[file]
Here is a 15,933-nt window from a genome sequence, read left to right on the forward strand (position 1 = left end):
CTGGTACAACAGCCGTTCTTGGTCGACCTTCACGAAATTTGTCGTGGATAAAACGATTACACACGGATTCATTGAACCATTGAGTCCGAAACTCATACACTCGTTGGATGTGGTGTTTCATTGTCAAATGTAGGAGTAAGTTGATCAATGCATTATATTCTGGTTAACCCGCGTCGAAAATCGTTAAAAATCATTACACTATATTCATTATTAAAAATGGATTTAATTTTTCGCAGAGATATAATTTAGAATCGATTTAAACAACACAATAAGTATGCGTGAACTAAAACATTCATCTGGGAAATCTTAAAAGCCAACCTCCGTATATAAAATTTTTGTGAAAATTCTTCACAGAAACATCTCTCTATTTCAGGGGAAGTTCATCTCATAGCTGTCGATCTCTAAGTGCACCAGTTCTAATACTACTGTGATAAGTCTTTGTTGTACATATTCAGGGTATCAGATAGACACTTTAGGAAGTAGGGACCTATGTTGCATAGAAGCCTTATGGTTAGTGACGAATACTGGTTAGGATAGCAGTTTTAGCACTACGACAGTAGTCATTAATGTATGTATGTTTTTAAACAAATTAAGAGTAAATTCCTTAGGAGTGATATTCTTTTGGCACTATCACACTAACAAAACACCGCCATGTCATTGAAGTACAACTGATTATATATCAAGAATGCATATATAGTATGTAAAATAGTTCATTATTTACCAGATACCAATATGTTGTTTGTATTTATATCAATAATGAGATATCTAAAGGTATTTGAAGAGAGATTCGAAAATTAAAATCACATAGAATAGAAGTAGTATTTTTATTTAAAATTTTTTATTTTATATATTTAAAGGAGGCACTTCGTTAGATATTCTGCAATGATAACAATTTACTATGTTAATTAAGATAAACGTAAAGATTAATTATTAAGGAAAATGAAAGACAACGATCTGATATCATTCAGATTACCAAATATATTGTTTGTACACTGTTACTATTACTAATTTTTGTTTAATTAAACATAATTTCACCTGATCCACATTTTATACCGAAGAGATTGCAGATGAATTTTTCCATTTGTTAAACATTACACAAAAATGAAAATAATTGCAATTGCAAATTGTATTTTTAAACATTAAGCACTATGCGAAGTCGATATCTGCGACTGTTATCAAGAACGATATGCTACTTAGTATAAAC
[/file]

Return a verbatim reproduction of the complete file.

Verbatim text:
Here is a 15,933-nt window from a genome sequence, read left to right on the forward strand (position 1 = left end):
CTGGTACAACAGCCGTTCTTGGTCGACCTTCACGAAATTTGTCGTGGATAAAACGATTACACACGGATTCATTGAACCATTGAGTCCGAAACTCATACACTCGTTGGATGTGGTGTTTCATTGTCAAATGTAGGAGTAAGTTGATCAATGCATTATATTCTGGTTAACCCGCGTCGAAAATCGTTAAAAATCATTACACTATATTCATTATTAAAAATGGATTTAATTTTTCGCAGAGATATAATTTAGAATCGATTTAAACAACACAATAAGTATGCGTGAACTAAAACATTCATCTGGGAAATCTTAAAAGCCAACCTCCGTATATAAAATTTTTGTGAAAATTCTTCACAGAAACATCTCTCTATTTCAGGGGAAGTTCATCTCATAGCTGTCGATCTCTAAGTGCACCAGTTCTAATACTACTGTGATAAGTCTTTGTTGTACATATTCAGGGTATCAGATAGACACTTTAGGAAGTAGGGACCTATGTTGCATAGAAGCCTTATGGTTAGTGACGAATACTGGTTAGGATAGCAGTTTTAGCACTACGACAGTAGTCATTAATGTATGTATGTTTTTAAACAAATTAAGAGTAAATTCCTTAGGAGTGATATTCTTTTGGCACTATCACACTAACAAAACACCGCCATGTCATTGAAGTACAACTGATTATATATCAAGAATGCATATATAGTATGTAAAATAGTTCATTATTTACCAGATACCAATATGTTGTTTGTATTTATATCAATAATGAGATATCTAAAGGTATTTGAAGAGAGATTCGAAAATTAAAATCACATAGAATAGAAGTAGTATTTTTATTTAAAATTTTTTATTTTATATATTTAAAGGAGGCACTTCGTTAGATATTCTGCAATGATAACAATTTACTATGTTAATTAAGATAAACGTAAAGATTAATTATTAAGGAAAATGAAAGACAACGATCTGATATCATTCAGATTACCAAATATATTGTTTGTACACTGTTACTATTACTAATTTTTGTTTAATTAAACATAATTTCACCTGATCCACATTTTATACCGAAGAGATTGCAGATGAATTTTTCCATTTGTTAAACATTACACAAAAATGAAAATAATTGCAATTGCAAATTGTATTTTTAAACATTAAGCACTATGCGAAGTCGATATCTGCGACTGTTATCAAGAACGATATGCTACTTAGTATAAAC